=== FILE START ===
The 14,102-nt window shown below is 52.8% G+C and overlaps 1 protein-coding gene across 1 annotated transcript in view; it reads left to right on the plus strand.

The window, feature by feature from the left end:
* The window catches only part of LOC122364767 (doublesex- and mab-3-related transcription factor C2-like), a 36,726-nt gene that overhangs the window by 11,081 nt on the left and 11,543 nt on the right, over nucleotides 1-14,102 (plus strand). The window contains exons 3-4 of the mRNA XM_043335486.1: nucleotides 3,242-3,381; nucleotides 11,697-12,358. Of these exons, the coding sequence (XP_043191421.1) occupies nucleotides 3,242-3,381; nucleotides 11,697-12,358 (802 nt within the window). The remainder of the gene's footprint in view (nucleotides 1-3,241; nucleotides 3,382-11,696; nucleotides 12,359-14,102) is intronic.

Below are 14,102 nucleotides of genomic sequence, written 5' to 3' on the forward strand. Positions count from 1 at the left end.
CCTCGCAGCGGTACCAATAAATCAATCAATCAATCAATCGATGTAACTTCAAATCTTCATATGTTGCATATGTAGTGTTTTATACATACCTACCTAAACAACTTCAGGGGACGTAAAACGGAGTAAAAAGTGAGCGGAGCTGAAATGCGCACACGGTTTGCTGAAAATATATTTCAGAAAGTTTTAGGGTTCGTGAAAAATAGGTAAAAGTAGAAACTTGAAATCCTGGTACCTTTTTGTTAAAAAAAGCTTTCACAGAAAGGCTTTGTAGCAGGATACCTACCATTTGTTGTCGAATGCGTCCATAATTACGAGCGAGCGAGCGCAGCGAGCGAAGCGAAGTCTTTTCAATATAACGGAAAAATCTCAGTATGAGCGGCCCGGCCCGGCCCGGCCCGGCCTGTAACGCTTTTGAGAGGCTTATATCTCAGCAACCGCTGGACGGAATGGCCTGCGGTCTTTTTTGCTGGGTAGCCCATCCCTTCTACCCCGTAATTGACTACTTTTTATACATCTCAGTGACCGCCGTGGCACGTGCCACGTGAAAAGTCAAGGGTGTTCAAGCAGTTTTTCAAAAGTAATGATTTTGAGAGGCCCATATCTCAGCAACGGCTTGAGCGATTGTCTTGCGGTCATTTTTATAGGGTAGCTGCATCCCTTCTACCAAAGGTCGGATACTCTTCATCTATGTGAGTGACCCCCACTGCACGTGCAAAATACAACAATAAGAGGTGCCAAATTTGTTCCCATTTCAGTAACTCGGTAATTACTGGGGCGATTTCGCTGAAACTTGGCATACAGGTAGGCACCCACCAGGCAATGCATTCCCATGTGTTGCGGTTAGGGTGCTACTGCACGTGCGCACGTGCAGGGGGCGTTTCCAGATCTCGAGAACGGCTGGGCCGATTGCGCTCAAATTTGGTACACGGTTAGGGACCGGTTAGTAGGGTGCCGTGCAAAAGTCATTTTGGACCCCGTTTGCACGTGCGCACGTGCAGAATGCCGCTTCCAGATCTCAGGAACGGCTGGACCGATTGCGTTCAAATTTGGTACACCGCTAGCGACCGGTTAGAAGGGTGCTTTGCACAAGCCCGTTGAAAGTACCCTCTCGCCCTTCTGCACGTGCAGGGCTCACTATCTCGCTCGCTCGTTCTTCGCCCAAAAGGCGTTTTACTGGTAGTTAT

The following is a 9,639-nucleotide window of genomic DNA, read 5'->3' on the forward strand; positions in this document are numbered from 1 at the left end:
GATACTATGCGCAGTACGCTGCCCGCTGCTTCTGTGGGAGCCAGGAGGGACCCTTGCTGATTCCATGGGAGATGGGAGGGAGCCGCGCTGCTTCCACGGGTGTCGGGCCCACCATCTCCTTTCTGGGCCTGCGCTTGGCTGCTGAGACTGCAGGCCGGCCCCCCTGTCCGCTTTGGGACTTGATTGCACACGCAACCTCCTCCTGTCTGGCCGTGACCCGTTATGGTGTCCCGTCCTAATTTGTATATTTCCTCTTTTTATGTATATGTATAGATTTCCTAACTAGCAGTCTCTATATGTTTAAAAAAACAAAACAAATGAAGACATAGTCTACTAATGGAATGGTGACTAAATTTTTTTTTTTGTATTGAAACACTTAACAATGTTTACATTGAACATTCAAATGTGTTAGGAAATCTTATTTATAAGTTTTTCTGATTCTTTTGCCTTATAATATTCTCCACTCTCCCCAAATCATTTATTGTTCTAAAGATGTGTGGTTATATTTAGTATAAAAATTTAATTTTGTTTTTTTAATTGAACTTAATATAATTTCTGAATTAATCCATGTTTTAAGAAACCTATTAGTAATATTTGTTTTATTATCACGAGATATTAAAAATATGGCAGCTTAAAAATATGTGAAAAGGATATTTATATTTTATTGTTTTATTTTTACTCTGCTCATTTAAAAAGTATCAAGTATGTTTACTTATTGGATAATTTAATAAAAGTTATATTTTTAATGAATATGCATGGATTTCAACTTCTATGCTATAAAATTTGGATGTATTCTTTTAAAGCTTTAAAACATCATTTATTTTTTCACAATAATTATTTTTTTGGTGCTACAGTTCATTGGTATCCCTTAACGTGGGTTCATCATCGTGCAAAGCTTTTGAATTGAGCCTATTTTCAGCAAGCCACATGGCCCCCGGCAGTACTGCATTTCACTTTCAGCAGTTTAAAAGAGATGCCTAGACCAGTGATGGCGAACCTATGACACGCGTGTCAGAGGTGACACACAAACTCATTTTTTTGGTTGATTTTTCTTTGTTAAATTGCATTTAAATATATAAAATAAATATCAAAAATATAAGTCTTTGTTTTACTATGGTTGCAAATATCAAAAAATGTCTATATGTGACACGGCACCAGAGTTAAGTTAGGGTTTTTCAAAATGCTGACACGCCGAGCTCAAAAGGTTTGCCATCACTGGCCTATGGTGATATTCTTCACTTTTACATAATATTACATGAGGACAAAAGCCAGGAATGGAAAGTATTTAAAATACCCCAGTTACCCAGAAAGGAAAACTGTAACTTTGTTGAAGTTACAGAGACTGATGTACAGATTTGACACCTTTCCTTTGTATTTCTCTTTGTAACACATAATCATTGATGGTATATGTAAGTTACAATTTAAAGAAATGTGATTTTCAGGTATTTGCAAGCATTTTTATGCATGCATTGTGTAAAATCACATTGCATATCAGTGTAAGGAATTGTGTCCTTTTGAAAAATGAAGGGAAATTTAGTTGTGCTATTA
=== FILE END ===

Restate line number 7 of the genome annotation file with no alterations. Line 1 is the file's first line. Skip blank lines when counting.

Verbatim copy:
GATACTATGCGCAGTACGCTGCCCGCTGCTTCTGTGGGAGCCAGGAGGGACCCTTGCTGATTCCATGGGAGATGGGAGGGAGCCGCGCTGCTTCCACGGGTGTCGGGCCCACCATCTCCTTTCTGGGCCTGCGCTTGGCTGCTGAGACTGCAGGCCGGCCCCCCTGTCCGCTTTGGGACTTGATTGCACACGCAACCTCCTCCTGTCTGGCCGTGACCCGTTATGGTGTCCCGTCCTAATTTGTATATTTCCTCTTTTTATGTATATGTATAGATTTCCTAACTAGCAGTCTCTATATGTTTAAAAAAACAAAACAAATGAAGACATAGTCTACTAATGGAATGGTGACTAAATTTTTTTTTTTGTATTGAAACACTTAACAATGTTTACATTGAACATTCAAATGTGTTAGGAAATCTTATTTATAAGTTTTTCTGATTCTTTTGCCTTATAATATTCTCCACTCTCCCCAAATCATTTATTGTTCTAAAGATGTGTGGTTATATTTAGTATAAAAATTTAATTTTGTTTTTTTAATTGAACTTAATATAATTTCTGAATTAATCCATGTTTTAAGAAACCTATTAGTAATATTTGTTTTATTATCACGAGATATTAAAAATATGGCAGCTTAAAAATATGTGAAAAGGATATTTATATTTTATTGTTTTATTTTTACTCTGCTCATTTAAAAAGTATCAAGTATGTTTACTTATTGGATAATTTAATAAAAGTTATATTTTTAATGAATATGCATGGATTTCAACTTCTATGCTATAAAATTTGGATGTATTCTTTTAAAGCTTTAAAACATCATTTATTTTTTCACAATAATTATTTTTTTGGTGCTACAGTTCATTGGTATCCCTTAACGTGGGTTCATCATCGTGCAAAGCTTTTGAATTGAGCCTATTTTCAGCAAGCCACATGGCCCCCGGCAGTACTGCATTTCACTTTCAGCAGTTTAAAAGAGATGCCTAGACCAGTGATGGCGAACCTATGACACGCGTGTCAGAGGTGACACACAAACTCATTTTTTTGGTTGATTTTTCTTTGTTAAATTGCATTTAAATATATAAAATAAATATCAAAAATATAAGTCTTTGTTTTACTATGGTTGCAAATATCAAAAAATGTCTATATGTGACACGGCACCAGAGTTAAGTTAGGGTTTTTCAAAATGCTGACACGCCGAGCTCAAAAGGTTTGCCATCACTGGCCTATGGTGATATTCTTCACTTTTACATAATATTACATGAGGACAAAAGCCAGGAATGGAAAGTATTTAAAATACCCCAGTTACCCAGAAAGGAAAACTGTAACTTTGTTGAAGTTACAGAGACTGATGTACAGATTTGACACCTTTCCTTTGTATTTCTCTTTGTAACACATAATCATTGATGGTATATGTAAGTTACAATTTAAAGAAATGTGATTTTCAGGTATTTGCAAGCATTTTTATGCATGCATTGTGTAAAATCACATTGCATATCAGTGTAAGGAATTGTGTCCTTTTGAAAAATGAAGGGAAATTTAGTTGTGCTATTA